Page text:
Watching your weight could be as a simple as watching the clock.
That’s the latest advice from researchers at the University of Pennsylvania’s Perelman School of Medicine in Philadelphia, who found eating later in the day can promote weight gain and lead to diabetes and heart disease.
The research team’s findings are the first of their kind to offer experimental evidence around the risks associated with eating meals later in the day and discovered that eating between certain hours is better for you.
The study compared nine adults aged between 23 and 29 who underwent two different daily mealtime patterns: a daytime pattern, and a delayed eating pattern – both of which lasted for eight weeks.
For the daytime pattern, participants ate three meals and two snacks between 8 am and 7 pm; for the delayed pattern, they ate the same meals between 12 pm and 11 pm.
Results found that eating later in the day lead to weight gain and had a negative effect on fasting glucose, insulin, cholesterol, and triglycerides.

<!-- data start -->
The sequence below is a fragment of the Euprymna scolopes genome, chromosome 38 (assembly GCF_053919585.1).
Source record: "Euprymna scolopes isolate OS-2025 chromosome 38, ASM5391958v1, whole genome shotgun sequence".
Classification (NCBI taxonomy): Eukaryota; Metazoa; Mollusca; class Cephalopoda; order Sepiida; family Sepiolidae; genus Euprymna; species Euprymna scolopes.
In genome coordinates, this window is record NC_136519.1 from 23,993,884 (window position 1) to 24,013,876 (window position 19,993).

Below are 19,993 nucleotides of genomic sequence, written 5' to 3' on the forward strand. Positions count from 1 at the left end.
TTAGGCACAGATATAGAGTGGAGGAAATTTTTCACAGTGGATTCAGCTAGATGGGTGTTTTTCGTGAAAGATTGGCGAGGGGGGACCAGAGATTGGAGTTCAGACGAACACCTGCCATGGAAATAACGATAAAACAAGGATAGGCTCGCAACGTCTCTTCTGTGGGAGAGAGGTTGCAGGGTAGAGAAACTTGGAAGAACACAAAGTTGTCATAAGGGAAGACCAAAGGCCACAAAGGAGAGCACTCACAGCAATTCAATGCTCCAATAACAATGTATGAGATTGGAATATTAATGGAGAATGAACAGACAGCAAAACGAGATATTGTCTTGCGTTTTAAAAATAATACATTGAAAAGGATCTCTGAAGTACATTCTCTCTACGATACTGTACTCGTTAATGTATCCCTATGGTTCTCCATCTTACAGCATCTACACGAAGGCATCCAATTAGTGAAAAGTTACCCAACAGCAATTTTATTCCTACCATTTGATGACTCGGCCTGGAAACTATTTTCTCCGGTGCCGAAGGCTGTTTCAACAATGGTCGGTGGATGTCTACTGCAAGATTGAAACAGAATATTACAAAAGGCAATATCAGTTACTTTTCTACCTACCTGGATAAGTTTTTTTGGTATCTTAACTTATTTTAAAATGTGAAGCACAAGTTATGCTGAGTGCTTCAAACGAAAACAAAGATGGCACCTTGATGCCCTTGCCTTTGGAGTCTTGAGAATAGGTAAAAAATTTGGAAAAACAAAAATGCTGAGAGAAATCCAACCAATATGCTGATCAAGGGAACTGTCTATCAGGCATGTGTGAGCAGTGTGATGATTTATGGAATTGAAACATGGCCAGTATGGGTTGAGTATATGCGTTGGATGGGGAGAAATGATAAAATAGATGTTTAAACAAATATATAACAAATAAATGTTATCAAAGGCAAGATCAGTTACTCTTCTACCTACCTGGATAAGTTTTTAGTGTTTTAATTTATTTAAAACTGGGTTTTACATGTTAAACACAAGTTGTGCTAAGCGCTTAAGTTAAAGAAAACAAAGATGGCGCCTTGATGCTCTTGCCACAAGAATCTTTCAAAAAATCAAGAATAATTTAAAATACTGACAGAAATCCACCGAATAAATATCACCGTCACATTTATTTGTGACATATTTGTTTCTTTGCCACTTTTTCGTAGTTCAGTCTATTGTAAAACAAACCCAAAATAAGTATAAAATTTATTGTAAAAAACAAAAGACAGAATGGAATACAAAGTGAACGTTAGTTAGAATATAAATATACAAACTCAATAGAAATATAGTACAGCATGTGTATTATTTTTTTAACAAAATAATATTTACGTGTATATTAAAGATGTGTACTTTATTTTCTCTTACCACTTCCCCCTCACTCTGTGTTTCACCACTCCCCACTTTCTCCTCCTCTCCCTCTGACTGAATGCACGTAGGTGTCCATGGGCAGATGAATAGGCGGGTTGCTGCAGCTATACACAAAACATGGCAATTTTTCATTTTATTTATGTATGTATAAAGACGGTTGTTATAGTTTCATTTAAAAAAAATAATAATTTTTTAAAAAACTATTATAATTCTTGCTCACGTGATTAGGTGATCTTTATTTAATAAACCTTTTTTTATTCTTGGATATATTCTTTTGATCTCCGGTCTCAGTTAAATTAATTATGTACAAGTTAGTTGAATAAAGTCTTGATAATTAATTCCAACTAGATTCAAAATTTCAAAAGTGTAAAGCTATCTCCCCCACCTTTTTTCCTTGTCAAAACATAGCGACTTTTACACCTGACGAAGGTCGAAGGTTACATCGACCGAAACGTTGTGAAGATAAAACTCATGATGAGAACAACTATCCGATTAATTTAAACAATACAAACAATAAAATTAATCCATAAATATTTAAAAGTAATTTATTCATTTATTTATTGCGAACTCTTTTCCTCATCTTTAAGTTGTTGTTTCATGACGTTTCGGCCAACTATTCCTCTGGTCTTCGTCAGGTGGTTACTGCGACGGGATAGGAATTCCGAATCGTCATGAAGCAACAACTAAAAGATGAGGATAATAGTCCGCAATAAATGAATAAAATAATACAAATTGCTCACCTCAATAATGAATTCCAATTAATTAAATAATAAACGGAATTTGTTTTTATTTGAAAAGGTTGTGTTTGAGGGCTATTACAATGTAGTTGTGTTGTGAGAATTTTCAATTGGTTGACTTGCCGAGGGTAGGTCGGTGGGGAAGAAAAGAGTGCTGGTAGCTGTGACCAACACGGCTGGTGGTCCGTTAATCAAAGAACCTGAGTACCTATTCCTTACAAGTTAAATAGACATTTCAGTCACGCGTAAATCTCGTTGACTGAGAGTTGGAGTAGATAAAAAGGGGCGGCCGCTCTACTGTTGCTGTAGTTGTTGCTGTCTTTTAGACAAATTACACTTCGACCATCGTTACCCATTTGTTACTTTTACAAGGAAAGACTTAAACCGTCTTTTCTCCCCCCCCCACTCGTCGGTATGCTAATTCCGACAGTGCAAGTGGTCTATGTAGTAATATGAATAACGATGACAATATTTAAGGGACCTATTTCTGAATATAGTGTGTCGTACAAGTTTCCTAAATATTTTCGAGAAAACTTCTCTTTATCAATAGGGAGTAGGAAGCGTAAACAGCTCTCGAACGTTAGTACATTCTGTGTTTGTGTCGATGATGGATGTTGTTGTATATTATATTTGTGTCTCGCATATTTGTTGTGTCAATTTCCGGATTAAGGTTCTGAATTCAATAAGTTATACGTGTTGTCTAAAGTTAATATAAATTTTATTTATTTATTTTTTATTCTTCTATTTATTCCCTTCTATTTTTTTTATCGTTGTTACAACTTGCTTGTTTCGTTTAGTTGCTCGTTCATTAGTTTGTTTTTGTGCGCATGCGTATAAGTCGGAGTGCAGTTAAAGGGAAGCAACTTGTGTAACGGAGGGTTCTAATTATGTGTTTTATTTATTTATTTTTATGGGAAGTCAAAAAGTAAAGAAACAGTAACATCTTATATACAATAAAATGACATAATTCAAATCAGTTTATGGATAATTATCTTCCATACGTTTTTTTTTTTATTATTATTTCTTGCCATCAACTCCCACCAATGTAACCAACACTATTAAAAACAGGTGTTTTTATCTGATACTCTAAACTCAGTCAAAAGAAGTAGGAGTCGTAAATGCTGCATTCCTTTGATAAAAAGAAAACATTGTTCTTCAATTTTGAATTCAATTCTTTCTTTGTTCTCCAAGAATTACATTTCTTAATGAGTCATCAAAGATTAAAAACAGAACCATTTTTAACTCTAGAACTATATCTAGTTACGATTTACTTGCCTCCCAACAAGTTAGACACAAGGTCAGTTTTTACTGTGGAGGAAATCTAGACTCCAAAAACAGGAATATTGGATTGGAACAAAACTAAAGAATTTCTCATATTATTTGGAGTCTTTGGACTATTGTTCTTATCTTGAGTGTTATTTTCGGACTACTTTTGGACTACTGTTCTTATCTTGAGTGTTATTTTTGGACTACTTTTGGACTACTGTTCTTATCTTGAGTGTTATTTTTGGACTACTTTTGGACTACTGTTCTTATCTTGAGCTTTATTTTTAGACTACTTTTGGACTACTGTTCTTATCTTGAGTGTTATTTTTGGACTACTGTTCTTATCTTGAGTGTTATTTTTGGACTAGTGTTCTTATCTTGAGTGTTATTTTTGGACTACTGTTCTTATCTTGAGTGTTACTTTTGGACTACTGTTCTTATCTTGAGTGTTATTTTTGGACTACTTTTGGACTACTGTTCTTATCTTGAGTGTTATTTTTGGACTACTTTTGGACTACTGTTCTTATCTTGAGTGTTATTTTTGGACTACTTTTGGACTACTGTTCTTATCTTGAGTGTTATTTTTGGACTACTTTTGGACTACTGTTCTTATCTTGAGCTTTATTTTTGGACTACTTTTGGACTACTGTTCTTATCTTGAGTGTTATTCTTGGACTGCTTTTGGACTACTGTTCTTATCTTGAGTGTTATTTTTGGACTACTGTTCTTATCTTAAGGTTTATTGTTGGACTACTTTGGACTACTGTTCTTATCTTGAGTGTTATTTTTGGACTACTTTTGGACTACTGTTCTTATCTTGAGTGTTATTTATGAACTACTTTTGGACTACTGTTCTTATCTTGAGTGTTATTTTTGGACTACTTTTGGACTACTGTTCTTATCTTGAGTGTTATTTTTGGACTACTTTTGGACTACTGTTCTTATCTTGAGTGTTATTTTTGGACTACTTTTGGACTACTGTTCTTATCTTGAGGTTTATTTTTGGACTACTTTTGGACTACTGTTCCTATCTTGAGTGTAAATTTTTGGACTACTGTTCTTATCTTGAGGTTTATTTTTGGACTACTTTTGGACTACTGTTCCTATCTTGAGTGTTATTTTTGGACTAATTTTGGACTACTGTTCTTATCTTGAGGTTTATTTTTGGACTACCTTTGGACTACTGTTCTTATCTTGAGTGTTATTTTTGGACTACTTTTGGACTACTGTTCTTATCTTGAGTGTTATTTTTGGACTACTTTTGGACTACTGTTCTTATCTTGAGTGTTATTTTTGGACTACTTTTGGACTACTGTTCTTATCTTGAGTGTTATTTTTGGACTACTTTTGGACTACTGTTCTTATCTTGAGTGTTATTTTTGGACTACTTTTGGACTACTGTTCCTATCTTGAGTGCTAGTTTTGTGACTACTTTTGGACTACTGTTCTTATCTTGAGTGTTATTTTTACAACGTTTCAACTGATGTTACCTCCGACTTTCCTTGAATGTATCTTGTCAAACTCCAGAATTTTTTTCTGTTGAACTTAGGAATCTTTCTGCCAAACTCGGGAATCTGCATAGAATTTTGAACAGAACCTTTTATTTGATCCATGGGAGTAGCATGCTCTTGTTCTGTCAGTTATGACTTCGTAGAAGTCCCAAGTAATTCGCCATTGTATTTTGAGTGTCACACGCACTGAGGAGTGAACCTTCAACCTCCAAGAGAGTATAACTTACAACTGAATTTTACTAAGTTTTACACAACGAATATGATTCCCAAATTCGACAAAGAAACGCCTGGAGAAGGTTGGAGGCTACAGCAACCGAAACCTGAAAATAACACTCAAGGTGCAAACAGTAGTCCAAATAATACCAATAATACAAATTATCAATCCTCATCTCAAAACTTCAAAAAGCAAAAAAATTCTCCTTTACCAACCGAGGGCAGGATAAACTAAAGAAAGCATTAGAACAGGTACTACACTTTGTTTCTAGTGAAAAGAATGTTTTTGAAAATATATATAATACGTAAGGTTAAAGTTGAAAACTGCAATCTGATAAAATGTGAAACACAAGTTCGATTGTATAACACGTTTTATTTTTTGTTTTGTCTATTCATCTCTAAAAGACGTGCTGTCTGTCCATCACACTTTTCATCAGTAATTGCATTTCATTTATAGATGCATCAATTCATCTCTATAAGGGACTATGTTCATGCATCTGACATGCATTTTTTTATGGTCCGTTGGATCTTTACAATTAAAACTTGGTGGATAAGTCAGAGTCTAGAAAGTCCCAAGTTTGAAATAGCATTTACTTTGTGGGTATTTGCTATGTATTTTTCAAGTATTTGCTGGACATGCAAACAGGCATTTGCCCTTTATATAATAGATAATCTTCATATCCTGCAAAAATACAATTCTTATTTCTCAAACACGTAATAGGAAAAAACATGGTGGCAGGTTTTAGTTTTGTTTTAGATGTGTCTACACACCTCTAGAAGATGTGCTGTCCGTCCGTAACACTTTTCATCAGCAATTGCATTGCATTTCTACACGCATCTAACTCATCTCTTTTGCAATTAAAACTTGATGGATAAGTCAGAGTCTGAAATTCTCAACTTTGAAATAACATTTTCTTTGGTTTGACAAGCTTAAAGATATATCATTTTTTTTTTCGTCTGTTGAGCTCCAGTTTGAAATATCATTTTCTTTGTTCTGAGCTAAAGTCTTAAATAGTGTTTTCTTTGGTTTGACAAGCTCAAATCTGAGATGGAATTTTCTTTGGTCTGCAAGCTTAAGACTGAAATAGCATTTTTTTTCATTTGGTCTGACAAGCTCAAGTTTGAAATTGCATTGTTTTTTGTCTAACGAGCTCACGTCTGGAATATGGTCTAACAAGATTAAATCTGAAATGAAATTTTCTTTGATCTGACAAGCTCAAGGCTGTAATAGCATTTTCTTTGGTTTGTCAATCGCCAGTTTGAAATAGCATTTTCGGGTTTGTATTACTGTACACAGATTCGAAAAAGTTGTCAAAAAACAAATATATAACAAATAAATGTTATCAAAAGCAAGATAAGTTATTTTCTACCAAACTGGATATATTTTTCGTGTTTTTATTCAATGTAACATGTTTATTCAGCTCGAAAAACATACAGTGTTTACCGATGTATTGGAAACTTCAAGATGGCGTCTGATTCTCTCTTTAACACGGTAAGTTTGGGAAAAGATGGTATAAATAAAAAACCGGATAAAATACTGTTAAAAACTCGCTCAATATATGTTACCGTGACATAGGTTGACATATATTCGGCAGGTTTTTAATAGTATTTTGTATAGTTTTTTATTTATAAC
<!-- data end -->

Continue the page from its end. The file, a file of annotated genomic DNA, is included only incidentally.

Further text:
The study’s senior author Kelly Allison says their findings suggest that "eating earlier in the day may be worth the effort to help prevent these detrimental chronic health effects."
She concludes: "We have an extensive knowledge of how overeating affects health and body weight, but now we have a better understanding of how our body processes foods at different times of day over a long period of time."
This article originally appeared on Starts at 60.